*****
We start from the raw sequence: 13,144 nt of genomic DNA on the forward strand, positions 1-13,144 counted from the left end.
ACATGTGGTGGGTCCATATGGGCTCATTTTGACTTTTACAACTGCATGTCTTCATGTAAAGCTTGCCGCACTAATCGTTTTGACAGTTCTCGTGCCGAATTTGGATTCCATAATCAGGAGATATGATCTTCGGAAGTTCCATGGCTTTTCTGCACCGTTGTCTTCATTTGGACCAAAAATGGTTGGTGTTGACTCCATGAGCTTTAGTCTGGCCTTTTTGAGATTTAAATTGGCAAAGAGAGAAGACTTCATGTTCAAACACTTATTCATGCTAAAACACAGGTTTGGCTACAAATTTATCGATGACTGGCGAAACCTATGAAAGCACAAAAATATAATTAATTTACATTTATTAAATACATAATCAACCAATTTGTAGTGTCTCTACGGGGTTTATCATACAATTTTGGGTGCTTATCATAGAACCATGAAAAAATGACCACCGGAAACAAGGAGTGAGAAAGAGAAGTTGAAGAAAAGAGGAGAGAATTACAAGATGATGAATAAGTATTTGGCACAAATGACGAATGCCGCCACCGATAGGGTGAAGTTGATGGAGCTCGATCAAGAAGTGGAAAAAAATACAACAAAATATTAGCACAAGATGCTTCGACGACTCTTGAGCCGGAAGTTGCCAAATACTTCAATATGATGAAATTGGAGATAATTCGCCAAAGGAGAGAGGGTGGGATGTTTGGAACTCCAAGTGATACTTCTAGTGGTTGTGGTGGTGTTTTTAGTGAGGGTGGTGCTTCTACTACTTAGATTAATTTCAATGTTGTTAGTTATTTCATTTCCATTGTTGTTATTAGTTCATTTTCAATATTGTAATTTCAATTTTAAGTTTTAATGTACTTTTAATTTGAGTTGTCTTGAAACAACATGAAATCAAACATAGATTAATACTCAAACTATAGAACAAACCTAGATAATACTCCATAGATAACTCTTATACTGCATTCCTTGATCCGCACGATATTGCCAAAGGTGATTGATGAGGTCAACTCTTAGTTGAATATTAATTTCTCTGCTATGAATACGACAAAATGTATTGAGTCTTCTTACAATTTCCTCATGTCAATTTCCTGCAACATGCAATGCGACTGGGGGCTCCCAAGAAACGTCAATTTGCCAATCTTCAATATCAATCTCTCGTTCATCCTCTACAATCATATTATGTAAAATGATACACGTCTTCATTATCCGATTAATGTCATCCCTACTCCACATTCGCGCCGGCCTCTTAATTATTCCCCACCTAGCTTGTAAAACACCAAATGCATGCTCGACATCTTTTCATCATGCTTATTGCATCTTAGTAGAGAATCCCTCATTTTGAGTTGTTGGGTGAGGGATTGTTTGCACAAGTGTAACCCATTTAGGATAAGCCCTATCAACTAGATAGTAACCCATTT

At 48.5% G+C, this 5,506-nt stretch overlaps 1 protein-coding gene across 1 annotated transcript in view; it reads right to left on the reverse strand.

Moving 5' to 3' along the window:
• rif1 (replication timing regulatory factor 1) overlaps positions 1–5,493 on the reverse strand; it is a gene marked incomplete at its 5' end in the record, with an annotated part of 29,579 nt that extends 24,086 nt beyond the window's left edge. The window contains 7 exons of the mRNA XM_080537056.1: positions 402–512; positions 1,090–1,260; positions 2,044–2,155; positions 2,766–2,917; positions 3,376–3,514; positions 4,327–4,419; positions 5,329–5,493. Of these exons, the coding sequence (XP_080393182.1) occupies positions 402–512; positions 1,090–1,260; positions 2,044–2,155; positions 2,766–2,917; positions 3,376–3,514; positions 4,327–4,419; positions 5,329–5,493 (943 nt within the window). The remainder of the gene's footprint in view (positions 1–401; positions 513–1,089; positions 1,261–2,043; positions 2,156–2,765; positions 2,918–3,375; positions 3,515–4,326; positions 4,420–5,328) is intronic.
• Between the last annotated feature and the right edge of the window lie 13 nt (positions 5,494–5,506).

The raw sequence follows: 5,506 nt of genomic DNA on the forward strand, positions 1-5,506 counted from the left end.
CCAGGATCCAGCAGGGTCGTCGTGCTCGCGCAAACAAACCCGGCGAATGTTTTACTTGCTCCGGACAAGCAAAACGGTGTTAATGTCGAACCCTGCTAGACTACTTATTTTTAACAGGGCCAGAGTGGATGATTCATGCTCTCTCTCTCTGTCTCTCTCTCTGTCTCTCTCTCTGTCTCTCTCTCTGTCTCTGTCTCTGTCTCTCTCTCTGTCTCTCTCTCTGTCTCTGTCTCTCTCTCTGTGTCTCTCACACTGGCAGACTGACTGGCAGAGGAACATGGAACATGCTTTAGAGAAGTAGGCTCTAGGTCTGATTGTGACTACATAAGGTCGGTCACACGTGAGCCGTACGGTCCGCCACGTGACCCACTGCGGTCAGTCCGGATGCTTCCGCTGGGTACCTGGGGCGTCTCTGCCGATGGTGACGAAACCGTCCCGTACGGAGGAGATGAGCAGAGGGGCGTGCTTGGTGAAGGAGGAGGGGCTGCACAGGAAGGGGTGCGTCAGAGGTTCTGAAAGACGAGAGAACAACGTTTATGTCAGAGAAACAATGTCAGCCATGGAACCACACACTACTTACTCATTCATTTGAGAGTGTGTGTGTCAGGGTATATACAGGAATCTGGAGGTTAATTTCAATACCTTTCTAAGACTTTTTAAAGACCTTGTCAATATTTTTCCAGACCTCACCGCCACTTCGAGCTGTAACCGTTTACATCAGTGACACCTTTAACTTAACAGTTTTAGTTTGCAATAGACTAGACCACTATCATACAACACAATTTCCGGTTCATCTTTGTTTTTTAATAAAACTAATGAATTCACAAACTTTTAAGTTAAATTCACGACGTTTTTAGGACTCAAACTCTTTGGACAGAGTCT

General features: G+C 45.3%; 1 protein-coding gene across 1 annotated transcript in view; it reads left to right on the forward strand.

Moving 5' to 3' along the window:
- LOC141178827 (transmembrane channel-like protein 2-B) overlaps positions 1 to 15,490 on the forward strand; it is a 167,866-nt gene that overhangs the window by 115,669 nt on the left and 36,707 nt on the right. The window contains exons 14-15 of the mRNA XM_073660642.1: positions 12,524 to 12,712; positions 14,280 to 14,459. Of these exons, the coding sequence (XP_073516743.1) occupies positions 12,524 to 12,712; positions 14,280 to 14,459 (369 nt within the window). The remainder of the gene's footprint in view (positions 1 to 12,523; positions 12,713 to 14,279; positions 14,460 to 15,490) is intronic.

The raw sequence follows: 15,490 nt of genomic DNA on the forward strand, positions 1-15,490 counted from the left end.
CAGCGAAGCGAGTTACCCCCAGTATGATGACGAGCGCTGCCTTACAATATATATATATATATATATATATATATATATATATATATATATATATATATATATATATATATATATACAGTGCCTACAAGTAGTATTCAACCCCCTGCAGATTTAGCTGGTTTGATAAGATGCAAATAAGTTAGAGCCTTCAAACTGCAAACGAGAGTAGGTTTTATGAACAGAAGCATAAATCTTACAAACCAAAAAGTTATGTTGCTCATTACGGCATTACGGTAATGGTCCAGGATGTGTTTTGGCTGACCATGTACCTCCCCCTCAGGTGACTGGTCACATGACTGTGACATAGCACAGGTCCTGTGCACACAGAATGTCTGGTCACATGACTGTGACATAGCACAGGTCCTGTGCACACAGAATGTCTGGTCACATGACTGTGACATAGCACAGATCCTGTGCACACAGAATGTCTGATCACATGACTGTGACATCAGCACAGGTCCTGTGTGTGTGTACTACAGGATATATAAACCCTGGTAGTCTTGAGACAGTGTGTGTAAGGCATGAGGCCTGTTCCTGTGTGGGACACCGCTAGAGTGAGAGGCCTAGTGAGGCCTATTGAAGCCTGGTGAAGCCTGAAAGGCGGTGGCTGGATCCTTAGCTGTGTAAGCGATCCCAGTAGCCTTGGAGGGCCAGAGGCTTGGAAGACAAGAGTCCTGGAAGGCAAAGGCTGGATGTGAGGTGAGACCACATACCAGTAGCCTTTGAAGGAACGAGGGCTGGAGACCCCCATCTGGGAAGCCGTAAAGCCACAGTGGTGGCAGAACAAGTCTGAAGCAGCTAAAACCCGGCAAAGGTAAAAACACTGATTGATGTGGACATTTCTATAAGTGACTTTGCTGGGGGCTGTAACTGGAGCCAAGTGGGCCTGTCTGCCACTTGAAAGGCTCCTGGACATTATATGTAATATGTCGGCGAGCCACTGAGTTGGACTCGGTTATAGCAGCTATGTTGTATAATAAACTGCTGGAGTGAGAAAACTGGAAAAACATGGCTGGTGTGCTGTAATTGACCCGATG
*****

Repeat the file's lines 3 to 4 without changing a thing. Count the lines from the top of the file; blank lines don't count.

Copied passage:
At 48.5% G+C, this 5,506-nt stretch overlaps 1 protein-coding gene across 1 annotated transcript in view; it reads right to left on the reverse strand.

Moving 5' to 3' along the window: